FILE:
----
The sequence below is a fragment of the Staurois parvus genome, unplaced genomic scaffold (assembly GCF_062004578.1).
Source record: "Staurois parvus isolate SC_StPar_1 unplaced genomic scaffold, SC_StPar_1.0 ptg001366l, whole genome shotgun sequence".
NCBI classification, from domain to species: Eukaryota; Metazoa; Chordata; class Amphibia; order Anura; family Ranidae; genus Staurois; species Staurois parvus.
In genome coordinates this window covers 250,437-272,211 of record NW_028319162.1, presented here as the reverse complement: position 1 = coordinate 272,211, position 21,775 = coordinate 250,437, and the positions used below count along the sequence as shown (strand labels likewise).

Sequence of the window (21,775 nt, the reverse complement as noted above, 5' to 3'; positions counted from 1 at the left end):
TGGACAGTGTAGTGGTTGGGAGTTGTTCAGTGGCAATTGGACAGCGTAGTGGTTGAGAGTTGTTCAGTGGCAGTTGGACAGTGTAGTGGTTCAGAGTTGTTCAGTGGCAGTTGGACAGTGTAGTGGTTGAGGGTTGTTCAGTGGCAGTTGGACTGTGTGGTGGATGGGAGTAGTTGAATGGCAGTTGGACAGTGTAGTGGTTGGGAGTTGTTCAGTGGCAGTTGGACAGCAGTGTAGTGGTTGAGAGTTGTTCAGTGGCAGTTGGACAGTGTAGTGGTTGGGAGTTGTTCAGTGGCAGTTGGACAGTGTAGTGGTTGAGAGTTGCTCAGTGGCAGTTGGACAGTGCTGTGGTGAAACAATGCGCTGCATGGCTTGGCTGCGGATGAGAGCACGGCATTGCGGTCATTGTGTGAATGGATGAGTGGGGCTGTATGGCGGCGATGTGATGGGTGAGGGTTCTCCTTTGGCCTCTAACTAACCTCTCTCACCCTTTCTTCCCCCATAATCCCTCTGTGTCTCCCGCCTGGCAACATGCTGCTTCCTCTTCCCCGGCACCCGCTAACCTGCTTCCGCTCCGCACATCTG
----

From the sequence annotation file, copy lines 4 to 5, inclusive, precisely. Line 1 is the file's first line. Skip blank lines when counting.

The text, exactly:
In genome coordinates this window covers 250,437-272,211 of record NW_028319162.1, presented here as the reverse complement: position 1 = coordinate 272,211, position 21,775 = coordinate 250,437, and the positions used below count along the sequence as shown (strand labels likewise).

Sequence of the window (21,775 nt, the reverse complement as noted above, 5' to 3'; positions counted from 1 at the left end):